Founded in 1855 by Harvey D. Parker, the Omni Parker House is a historic hotel in downtown Boston. The hotel, which is located near the Boston Common along the famous Freedom Trail, is the oldest continuously operating hotel in the United States. Today, the Omni Parker House has 551 guest rooms, full service restaurants, and is a popular site for weddings.
In colonial Boston, taverns, taprooms, and
inns provided men on the road with a place to stay during business. The taverns
served as key meeting points during periods of political
unrest, particularly during the American Revolution. As more travelers arrived in Boston during the mid-19th
century, the taprooms developed to accommodate more lodgers and became known as
“houses.” The Parker House was developed out of the shift from taverns to
dining houses and has since been a site for many important Boston and
Massachusetts events. In 1832, before he established the lodging house, Harvey Parker bought a restaurant that was to be called
The Parker House changed the way that
American hotels operated by diverging from the traditional norms of other lodging
facilities. Parker was the first to offer meals
continuously throughout the day, rather than at fixed intervals. He also changed the way the billing system worked, by following a model that was called the
“European plan,” which separated bills for food and lodging. He focused on
good service and excellent food in order to attract regular high-status clients
such as businessmen, lawyers, and newspapermen.
House played an important role in both the history of Boston and the state of Massachusetts. The hotel held the monthly
meetings of the Saturday Club, an informal meeting of writers, philosophers,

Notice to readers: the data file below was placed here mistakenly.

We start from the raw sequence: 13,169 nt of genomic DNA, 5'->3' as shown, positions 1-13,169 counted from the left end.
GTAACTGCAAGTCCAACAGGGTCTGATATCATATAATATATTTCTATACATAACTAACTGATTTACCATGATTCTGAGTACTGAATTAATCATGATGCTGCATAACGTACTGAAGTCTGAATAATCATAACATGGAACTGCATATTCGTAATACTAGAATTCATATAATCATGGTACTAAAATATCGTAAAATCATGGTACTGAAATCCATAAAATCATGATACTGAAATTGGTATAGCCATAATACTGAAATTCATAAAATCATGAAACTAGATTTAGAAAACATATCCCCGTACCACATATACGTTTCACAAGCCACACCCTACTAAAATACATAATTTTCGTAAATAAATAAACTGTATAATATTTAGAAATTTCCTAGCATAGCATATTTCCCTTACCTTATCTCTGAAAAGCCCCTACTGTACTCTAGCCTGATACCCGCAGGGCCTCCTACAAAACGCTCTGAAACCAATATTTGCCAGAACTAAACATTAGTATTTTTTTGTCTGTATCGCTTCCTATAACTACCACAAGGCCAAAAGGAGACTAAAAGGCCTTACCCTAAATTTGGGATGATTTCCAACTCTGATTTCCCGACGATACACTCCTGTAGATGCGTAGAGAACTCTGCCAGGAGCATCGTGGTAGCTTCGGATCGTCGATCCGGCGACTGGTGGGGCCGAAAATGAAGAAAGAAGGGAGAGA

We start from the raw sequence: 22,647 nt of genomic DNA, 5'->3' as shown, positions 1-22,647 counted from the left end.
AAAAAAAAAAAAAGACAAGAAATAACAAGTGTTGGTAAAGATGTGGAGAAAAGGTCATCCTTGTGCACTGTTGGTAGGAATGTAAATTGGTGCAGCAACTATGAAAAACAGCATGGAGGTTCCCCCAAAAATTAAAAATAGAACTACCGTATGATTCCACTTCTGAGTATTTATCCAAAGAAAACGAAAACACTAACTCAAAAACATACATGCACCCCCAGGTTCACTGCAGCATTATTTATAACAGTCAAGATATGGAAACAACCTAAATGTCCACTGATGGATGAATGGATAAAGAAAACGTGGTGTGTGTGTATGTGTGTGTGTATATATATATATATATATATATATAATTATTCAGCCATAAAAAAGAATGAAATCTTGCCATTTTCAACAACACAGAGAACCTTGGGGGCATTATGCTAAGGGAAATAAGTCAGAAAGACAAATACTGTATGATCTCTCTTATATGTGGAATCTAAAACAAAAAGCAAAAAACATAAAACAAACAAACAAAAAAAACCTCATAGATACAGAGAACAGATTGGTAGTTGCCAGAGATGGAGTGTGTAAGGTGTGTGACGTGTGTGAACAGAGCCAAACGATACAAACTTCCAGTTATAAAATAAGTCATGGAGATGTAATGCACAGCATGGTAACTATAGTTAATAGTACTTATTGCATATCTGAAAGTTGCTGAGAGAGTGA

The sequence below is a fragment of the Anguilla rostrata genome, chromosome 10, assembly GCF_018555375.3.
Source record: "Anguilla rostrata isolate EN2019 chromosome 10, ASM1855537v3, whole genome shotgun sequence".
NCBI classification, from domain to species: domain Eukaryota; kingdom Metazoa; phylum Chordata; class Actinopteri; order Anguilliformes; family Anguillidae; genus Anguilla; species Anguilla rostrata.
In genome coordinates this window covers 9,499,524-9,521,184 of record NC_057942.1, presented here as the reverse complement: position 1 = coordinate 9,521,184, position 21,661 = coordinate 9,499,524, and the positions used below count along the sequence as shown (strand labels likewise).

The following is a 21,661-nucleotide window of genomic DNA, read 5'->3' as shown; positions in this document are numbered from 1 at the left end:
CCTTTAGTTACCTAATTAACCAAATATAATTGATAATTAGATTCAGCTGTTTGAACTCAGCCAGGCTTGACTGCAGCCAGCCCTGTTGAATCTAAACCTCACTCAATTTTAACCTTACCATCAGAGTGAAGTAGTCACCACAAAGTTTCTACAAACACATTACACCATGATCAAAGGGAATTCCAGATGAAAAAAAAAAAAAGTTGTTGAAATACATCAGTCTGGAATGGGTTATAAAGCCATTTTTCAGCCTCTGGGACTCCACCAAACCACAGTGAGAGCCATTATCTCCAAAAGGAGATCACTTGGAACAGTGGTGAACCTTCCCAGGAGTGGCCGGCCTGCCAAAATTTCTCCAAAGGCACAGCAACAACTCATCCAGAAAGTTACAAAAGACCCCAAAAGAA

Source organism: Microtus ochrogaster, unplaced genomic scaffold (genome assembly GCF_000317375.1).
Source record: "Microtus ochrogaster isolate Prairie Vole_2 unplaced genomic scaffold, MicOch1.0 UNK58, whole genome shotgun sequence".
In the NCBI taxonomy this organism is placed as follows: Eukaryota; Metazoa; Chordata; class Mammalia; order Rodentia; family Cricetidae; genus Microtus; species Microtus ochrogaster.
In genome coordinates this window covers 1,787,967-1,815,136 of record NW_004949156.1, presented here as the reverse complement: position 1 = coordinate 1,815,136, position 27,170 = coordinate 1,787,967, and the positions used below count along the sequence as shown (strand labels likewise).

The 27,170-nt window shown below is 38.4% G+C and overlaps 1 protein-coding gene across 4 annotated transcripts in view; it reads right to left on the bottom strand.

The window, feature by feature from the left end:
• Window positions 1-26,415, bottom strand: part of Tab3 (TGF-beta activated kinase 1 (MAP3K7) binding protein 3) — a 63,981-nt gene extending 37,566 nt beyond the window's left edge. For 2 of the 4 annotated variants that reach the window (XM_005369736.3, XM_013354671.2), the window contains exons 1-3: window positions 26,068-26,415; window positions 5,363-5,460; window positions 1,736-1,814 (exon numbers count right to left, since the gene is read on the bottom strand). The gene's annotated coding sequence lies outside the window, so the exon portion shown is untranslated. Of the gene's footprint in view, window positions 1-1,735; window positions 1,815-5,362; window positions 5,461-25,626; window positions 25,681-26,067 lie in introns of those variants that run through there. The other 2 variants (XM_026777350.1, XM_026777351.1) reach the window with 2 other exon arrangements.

historians and scientists. Prominent members of the Saturday Club included
Henry Wadsworth Longfellow, Ralph Waldo Emerson, Nathaniel Hawthorne, and
Oliver Wendell Holmes. Charles Dickens lived at the Parker House for two
years and gave his first public reading of “The Christmas Carol” at a Saturday
The hotel has also been site to
many major political figures and their important events. Politicians, such as Ulysses S. Grant, James Michael Curley, Franklin Delano Roosevelt, and Bill Clinton held meetings, press conferences, and breakfasts at the House. John F. Kennedy
announced his bid for the U.S. Senate, held
his first public speech, and even proposed to Jacqueline Onassis at the hotel. Ho Chi Minh, a
Vietnamese communist revolution leader, worked as a pastry chef and Malcolm X,
Nation of Islam member and human rights activist, worked as a bus boy. John
Wilkes Booth also stayed in the Parker House while visiting his brother in
Boston the week before he assassinated President Lincoln.
The hotel was the home to many
great culinary creations. The Massachusetts State Dessert, the Boston Cream Pie, was perfected in 1856. The lemon meringue pie was also improved in
the Parker House. The famous Parker House roll was created by an in-house
German baker named Ward, who developed a roll that did not have a crust. The rolls
were packaged and shipped across the country during the nineteenth and
twentieth centuries and continue to be replicated today.
The Omni Parker House is an important memory site with no shortage of history. The Boston lodging
house offers a glimpse into local, state, and national histories across
political, social, and culinary disciplines. The Omni Parker House remains one
of the most popular Boston hotels and provides historians with an opportunity
to discover a lot of history in one small area.